Hare coursing 'major problem' in Wiltshire

Police vehicle on Wiltshire farm
Image caption The Wiltshire rural crime team said hare coursing was a priority for them

Illegal hare coursing has become a "major problem" in Wiltshire, according to police.

Officers said offenders were travelling from as far away as South Wales, Southampton and Surrey to hunt hares with dogs for money on private land.

One Wiltshire farmer said he no longer felt secure on his own property.

The new police and crime commissioner for the county said he would like to see more special constables patrolling rural areas.

Hare coursing has been banned in the UK since 2005.

Sgt Vincent Logue, from Wiltshire's rural crime team, said: "We are getting an awful lot of hare coursing and people might think 'it's only a few bunnies' but it's a whole lot more than that.

"It's not just the destruction of hares, we are getting associated criminal damage to the fencing, to the land, and intimidation of landowners and users of that land."

Sgt Logue said farmers could become involved in Farm Watch to pass on information so police can catch the offenders in the act.

'Feel threatened'

"We've got prosecutions ongoing at the moment for several different people," he said.

"They don't generally give us any problems, but it's a whole different matter when they're confronted by members of the public."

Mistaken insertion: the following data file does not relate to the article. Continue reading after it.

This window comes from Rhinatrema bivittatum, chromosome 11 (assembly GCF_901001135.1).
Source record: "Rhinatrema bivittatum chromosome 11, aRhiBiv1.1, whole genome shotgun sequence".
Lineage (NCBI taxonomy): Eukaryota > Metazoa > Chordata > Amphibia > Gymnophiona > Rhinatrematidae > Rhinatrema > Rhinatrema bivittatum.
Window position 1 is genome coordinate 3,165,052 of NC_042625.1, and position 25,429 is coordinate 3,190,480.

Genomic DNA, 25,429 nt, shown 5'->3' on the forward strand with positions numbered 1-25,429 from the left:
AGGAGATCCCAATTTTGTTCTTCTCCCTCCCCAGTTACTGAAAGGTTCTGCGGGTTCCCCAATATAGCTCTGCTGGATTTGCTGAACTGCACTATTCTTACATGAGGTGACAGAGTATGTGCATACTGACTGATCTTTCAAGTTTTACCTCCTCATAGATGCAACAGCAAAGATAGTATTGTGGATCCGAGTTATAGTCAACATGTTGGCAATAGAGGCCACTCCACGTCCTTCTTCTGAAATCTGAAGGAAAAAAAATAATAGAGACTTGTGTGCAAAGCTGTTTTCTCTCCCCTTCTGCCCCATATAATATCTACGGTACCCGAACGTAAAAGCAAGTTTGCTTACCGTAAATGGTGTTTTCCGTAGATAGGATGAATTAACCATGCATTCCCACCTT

One farmer, who did not want to be identified, said: "You feel slightly threatened because you never know where somebody might appear from in a vehicle."

"It's got more of a criminal side to it and the fact it's very aggressive," he said. "They will go through fences, they will go through hedges, they will go over fields in 4x4s.

"They've got escape routes, they've got vehicles, we're near the motorway so we're accessible to lots of parts of the country."

Getaway route

Wiltshire's Police and Crime Commissioner Angus McPherson said it needed to be a priority because the victims were living in isolated areas.

"We've seen a decline in metal thefts, but hare coursing and trespassing on people's fields and crops is still a major problem," he said.

"I'm suggesting to the Chief Constable that he ups the number of special constables in the county and some of those he directs into looking after the rural areas."

Esther Daley, from Wiltshire Council, said they had temporarily closed one byway, which was being used as a getaway route, in a bid to solve the problem.

But she said the council could only take this measure if there was damage to the byway or a safety risk to the public.

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